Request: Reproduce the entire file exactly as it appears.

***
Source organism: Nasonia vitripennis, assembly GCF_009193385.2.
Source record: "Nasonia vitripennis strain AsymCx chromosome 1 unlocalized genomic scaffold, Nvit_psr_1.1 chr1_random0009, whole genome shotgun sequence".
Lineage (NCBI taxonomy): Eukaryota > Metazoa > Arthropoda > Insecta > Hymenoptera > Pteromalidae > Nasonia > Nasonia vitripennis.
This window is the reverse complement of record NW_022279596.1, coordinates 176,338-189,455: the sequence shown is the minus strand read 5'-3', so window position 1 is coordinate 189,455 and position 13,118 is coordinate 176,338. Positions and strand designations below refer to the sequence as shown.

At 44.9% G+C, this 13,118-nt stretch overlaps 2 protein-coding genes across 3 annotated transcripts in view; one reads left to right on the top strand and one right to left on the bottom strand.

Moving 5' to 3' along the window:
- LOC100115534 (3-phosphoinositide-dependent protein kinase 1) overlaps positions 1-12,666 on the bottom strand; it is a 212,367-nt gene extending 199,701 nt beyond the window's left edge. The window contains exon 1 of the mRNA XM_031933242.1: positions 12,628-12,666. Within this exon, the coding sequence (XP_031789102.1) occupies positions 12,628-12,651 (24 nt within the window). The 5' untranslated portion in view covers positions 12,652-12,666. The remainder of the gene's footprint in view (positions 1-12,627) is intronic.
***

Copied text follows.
Source organism: Nasonia vitripennis, assembly GCF_009193385.2.
Source record: "Nasonia vitripennis strain AsymCx chromosome 1 unlocalized genomic scaffold, Nvit_psr_1.1 chr1_random0009, whole genome shotgun sequence".
Lineage (NCBI taxonomy): Eukaryota > Metazoa > Arthropoda > Insecta > Hymenoptera > Pteromalidae > Nasonia > Nasonia vitripennis.
This window is the reverse complement of record NW_022279596.1, coordinates 176,338-189,455: the sequence shown is the minus strand read 5'-3', so window position 1 is coordinate 189,455 and position 13,118 is coordinate 176,338. Positions and strand designations below refer to the sequence as shown.

At 44.9% G+C, this 13,118-nt stretch overlaps 2 protein-coding genes across 3 annotated transcripts in view; one reads left to right on the top strand and one right to left on the bottom strand.

Moving 5' to 3' along the window:
- LOC100115534 (3-phosphoinositide-dependent protein kinase 1) overlaps positions 1-12,666 on the bottom strand; it is a 212,367-nt gene extending 199,701 nt beyond the window's left edge. The window contains exon 1 of the mRNA XM_031933242.1: positions 12,628-12,666. Within this exon, the coding sequence (XP_031789102.1) occupies positions 12,628-12,651 (24 nt within the window). The 5' untranslated portion in view covers positions 12,652-12,666. The remainder of the gene's footprint in view (positions 1-12,627) is intronic.